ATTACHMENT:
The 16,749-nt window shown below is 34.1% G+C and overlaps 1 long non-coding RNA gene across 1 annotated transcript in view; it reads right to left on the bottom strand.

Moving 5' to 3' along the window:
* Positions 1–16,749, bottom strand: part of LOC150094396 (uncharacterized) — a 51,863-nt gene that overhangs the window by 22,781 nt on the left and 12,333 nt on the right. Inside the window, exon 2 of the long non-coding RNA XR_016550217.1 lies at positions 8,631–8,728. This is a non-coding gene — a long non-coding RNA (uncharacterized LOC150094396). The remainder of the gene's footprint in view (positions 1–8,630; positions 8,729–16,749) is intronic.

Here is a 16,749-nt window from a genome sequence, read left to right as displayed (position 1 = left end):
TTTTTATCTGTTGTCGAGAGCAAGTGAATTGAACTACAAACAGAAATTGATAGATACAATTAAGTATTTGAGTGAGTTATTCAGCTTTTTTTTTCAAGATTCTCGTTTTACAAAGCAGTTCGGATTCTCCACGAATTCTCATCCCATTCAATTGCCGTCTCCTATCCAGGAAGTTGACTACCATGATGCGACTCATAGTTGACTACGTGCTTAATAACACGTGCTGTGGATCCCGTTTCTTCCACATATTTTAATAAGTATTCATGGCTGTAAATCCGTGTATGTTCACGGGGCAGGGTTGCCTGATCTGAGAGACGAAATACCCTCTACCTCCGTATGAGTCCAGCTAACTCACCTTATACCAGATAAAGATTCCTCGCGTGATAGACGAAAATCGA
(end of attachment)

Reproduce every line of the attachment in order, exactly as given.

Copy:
The 16,749-nt window shown below is 34.1% G+C and overlaps 1 long non-coding RNA gene across 1 annotated transcript in view; it reads right to left on the bottom strand.

Moving 5' to 3' along the window:
* Positions 1–16,749, bottom strand: part of LOC150094396 (uncharacterized) — a 51,863-nt gene that overhangs the window by 22,781 nt on the left and 12,333 nt on the right. Inside the window, exon 2 of the long non-coding RNA XR_016550217.1 lies at positions 8,631–8,728. This is a non-coding gene — a long non-coding RNA (uncharacterized LOC150094396). The remainder of the gene's footprint in view (positions 1–8,630; positions 8,729–16,749) is intronic.

Here is a 16,749-nt window from a genome sequence, read left to right as displayed (position 1 = left end):
TTTTTATCTGTTGTCGAGAGCAAGTGAATTGAACTACAAACAGAAATTGATAGATACAATTAAGTATTTGAGTGAGTTATTCAGCTTTTTTTTTCAAGATTCTCGTTTTACAAAGCAGTTCGGATTCTCCACGAATTCTCATCCCATTCAATTGCCGTCTCCTATCCAGGAAGTTGACTACCATGATGCGACTCATAGTTGACTACGTGCTTAATAACACGTGCTGTGGATCCCGTTTCTTCCACATATTTTAATAAGTATTCATGGCTGTAAATCCGTGTATGTTCACGGGGCAGGGTTGCCTGATCTGAGAGACGAAATACCCTCTACCTCCGTATGAGTCCAGCTAACTCACCTTATACCAGATAAAGATTCCTCGCGTGATAGACGAAAATCGA